By the 20th century, the issue of the nature of the Bible’s divine inspiration and inerrancy had become an acute issue in many Lutheran churches. The problem had existed in the Lutheran churches of Germany since 1750. Rationalists, who trusted in reason as the basis of religious truth, opposed the idea that God intervened in the events of the world. The idea of a divine God-man, born of a virgin to take upon Himself the sins of the world, rising from death for the justification of the world, they regarded as myth. By 1900, the great German universities reduced Christianity to ethics — law. As one proponent, Adolf von Harnack, put it: Jesus’ message, salvaged from the mythical stories of the Bible, was simply the fatherhood of God and the brotherhood of man.
The philosophy of Hegel also gained huge influence in Germany and beyond. All history, he believed, is about opposing forces clashing and producing a new idea: thesis-antithesis-synthesis. A thesis or idea would become prevalent and then generate its opposite, its antithesis. They conflict with one another until they form a new idea through the combination of thesis and antithesis, a synthesis of the two views. This synthesis becomes the new thesis that generates another antithesis.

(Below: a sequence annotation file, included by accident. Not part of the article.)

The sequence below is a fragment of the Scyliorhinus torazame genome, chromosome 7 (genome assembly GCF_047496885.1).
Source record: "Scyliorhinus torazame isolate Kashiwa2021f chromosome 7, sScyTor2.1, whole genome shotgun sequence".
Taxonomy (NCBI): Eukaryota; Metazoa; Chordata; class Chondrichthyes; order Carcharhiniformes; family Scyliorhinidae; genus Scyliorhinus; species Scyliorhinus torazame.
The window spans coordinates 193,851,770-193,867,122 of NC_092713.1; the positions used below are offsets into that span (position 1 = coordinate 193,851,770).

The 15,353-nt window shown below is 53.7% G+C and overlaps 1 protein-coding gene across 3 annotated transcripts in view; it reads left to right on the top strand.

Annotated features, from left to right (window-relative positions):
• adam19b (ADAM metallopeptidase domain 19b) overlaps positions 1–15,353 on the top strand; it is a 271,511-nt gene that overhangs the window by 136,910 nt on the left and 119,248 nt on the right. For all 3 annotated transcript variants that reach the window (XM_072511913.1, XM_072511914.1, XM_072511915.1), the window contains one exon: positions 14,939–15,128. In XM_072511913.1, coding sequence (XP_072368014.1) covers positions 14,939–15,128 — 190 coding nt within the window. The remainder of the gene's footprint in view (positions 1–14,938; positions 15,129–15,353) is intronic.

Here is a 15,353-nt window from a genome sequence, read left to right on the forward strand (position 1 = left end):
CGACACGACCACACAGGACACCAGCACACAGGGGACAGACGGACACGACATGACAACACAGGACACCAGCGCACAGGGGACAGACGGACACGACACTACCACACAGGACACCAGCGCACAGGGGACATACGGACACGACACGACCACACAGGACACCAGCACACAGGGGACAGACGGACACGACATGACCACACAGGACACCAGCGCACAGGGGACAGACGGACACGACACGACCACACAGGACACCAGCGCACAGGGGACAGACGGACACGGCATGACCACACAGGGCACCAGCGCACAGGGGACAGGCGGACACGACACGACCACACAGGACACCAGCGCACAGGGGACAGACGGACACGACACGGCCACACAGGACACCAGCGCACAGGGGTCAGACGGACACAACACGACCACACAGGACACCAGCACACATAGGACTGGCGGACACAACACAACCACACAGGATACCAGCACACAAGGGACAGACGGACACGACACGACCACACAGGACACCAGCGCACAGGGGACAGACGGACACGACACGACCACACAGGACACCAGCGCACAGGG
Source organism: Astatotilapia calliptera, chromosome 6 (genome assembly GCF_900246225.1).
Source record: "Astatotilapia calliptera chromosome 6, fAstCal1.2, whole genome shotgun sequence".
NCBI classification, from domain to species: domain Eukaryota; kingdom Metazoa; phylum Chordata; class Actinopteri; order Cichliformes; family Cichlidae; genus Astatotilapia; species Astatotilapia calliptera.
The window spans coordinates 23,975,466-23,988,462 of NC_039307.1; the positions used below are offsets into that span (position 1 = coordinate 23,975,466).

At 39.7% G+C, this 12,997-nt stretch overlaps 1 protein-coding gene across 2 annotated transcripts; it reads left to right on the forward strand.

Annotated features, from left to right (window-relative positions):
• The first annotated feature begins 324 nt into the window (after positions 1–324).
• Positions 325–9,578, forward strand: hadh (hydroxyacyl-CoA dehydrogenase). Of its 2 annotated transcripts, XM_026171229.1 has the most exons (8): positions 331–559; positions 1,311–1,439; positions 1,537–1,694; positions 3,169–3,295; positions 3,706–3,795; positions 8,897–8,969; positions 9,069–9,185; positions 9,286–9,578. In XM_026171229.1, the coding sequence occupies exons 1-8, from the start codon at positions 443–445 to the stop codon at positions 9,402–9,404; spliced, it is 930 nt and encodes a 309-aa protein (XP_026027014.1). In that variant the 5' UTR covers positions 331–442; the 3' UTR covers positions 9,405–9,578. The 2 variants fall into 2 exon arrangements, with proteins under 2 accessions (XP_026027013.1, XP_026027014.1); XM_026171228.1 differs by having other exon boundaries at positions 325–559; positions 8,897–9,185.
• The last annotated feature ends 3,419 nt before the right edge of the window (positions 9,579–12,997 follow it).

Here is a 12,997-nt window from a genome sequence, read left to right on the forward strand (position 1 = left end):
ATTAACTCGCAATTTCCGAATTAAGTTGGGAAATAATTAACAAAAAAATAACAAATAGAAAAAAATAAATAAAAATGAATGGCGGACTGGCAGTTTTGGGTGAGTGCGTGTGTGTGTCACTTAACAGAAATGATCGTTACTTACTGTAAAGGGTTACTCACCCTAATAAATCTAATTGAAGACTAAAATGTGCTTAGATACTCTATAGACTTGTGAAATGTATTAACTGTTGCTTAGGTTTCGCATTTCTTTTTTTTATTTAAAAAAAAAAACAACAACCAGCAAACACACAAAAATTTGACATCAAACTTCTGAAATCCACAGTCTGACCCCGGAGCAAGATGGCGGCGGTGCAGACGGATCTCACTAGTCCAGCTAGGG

In science, this meant evolution’s “survival of the fittest.” In political theory, this meant communism. In the study of classic and biblical texts, this meant ideologically and politically motivated editors constructing texts out of previous sources to achieve religious and political ends. The Bible was not in any way divinely inspired (as it claims repeatedly about itself and as Jesus believed it was), but a human creation.